Amin A. de Tarrazi

A Prophetic Intuition

"The question which divides the people of today is no longer one about political structures, but a social question. It is to find out which will win, the spirit of egoism or the spirit of sacrifice. Is society to be just a huge exploitation for the profit of the strongest, or a dedication of each person to the benefit of all, and especially to the protection of the weak? There are many people who have too much, and who want still more. There are very many more who do not have sufficient, who have nothing and who want to take if people won't give. A struggle is starting between these two types of people. This struggle threatens to be a terrible one. On one side is the power of gold, on the other the power of despair. We must jump in between these opposing armies, if not to prevent at least to soften the encounter. And the fact that we are young middle-class people makes it easier for us to fulfill the role of mediator, to which our title of Christian obliges us. That is why our Society of St Vincent de Paul is useful".

If you had not got to the end of that quotation you might well have wondered from which contemporary writer it came.

It comes, in fact, from the generous heart and intuitive intelligence of a young man named Frédéric Ozanam who already more than a century and a half ago, by 1836, had had this prophetic vision which permitted a foretaste of the great social struggles and, altering the planetary scale, the tensions between the third world and the industrial world.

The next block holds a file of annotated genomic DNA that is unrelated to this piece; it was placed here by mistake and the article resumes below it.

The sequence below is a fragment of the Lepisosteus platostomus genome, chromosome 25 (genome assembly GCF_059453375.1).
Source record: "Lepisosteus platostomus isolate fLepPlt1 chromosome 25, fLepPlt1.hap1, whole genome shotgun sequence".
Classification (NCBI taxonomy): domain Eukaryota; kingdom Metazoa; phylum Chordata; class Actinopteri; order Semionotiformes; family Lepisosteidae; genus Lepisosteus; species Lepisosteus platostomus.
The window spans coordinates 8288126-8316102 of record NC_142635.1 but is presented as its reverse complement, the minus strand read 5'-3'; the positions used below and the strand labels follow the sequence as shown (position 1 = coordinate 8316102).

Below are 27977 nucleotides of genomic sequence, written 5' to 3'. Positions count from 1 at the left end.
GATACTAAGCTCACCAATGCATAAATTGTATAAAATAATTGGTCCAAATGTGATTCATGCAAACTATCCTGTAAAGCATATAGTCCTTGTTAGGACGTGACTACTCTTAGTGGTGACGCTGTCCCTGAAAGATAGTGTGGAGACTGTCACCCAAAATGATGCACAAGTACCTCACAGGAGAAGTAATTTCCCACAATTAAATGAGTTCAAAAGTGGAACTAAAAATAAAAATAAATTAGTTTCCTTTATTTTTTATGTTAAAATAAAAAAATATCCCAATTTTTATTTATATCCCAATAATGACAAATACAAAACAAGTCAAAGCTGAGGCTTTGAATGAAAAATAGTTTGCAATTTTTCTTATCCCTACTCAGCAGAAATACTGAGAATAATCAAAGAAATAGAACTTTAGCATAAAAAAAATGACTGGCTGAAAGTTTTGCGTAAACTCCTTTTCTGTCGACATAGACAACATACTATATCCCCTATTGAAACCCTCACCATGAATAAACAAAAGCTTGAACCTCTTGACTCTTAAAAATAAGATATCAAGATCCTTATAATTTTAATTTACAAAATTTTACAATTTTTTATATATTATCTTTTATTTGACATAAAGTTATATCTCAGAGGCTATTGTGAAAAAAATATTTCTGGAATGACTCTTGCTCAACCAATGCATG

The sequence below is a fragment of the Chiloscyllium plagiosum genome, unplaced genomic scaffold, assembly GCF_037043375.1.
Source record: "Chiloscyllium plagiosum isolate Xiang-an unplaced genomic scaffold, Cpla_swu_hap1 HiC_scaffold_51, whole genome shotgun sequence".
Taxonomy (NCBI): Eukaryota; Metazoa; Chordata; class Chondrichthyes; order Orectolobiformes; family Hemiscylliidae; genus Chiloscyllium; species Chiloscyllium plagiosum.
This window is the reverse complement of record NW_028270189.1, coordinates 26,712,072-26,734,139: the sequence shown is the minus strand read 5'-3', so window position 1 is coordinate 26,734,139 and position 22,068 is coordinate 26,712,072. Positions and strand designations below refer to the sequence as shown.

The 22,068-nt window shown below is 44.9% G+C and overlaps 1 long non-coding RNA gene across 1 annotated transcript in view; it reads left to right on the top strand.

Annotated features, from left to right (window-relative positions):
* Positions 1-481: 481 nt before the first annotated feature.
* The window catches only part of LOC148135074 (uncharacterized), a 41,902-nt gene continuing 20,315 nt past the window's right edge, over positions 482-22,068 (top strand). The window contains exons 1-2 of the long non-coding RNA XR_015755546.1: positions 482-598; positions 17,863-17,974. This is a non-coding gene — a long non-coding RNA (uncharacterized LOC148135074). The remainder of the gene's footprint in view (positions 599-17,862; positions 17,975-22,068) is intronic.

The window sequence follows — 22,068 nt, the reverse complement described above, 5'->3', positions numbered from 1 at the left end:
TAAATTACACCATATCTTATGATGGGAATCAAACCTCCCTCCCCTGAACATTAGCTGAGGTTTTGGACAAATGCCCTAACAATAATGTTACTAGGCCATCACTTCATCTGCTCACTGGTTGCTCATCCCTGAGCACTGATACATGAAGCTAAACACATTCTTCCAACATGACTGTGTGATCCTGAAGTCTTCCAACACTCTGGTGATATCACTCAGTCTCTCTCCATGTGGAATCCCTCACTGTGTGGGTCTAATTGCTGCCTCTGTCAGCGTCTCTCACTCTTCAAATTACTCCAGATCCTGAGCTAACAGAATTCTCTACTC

From Dream to Reality

Anticipating that human relationships were running the risk of being more and more reduced to manifestations of force, he romantically dreamt "that all young people of generosity and spirit would unite in some charitable work...."

On 23 April 1833 this dream became reality at the first meeting of the "Conference of Charity," placed under the patronage of St Vincent de Paul. Six students, including Ozanam who was just 20, gathered round Emmanuel Bailly, much older than themselves.

An On-going Expansion

Ozanam liked to recall the "humble origins" of the Society which, however, was to experience a lightning surge through France, Europe and the world.

In 1860 it already had 2,500 Conferences, with more than 50,000 members.

After a particularly difficult period during the Second Empire, when the Society was sometimes seen as an association outside the control of authority (in the circular letter of Duke Victor Fialin de Persigny, Interior Minister, to the French Prefects, 1861), its irresistible onward march resumed after the Franco-Prussian War.